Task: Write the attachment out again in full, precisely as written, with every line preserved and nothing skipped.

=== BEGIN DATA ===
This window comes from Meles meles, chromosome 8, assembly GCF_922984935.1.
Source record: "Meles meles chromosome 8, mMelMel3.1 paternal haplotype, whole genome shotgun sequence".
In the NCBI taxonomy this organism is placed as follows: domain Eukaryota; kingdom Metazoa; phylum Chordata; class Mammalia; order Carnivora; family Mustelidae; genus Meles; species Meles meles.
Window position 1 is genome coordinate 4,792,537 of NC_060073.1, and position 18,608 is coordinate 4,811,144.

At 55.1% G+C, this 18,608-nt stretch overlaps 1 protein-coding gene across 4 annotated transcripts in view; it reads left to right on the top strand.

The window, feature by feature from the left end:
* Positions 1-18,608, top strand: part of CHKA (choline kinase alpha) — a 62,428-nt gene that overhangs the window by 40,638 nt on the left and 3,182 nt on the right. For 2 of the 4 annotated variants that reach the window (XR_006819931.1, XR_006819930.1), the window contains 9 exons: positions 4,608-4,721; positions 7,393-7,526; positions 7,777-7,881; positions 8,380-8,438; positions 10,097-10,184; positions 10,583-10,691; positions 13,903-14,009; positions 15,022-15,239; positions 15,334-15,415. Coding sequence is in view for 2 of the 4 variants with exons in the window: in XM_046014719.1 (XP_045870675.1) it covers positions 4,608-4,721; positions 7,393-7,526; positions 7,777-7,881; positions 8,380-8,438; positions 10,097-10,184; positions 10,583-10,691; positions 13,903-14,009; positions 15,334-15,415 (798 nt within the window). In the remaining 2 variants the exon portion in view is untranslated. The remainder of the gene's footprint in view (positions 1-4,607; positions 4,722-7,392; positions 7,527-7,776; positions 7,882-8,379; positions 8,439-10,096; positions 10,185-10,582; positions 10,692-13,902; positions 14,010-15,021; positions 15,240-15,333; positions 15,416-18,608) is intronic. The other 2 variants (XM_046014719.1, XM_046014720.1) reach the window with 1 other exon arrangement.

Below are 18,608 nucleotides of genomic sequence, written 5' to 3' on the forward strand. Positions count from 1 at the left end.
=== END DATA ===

This window comes from Meles meles, chromosome 8, assembly GCF_922984935.1.
Source record: "Meles meles chromosome 8, mMelMel3.1 paternal haplotype, whole genome shotgun sequence".
In the NCBI taxonomy this organism is placed as follows: domain Eukaryota; kingdom Metazoa; phylum Chordata; class Mammalia; order Carnivora; family Mustelidae; genus Meles; species Meles meles.
Window position 1 is genome coordinate 4,792,537 of NC_060073.1, and position 18,608 is coordinate 4,811,144.

At 55.1% G+C, this 18,608-nt stretch overlaps 1 protein-coding gene across 4 annotated transcripts in view; it reads left to right on the top strand.

The window, feature by feature from the left end:
* Positions 1-18,608, top strand: part of CHKA (choline kinase alpha) — a 62,428-nt gene that overhangs the window by 40,638 nt on the left and 3,182 nt on the right. For 2 of the 4 annotated variants that reach the window (XR_006819931.1, XR_006819930.1), the window contains 9 exons: positions 4,608-4,721; positions 7,393-7,526; positions 7,777-7,881; positions 8,380-8,438; positions 10,097-10,184; positions 10,583-10,691; positions 13,903-14,009; positions 15,022-15,239; positions 15,334-15,415. Coding sequence is in view for 2 of the 4 variants with exons in the window: in XM_046014719.1 (XP_045870675.1) it covers positions 4,608-4,721; positions 7,393-7,526; positions 7,777-7,881; positions 8,380-8,438; positions 10,097-10,184; positions 10,583-10,691; positions 13,903-14,009; positions 15,334-15,415 (798 nt within the window). In the remaining 2 variants the exon portion in view is untranslated. The remainder of the gene's footprint in view (positions 1-4,607; positions 4,722-7,392; positions 7,527-7,776; positions 7,882-8,379; positions 8,439-10,096; positions 10,185-10,582; positions 10,692-13,902; positions 14,010-15,021; positions 15,240-15,333; positions 15,416-18,608) is intronic. The other 2 variants (XM_046014719.1, XM_046014720.1) reach the window with 1 other exon arrangement.

Below are 18,608 nucleotides of genomic sequence, written 5' to 3' on the forward strand. Positions count from 1 at the left end.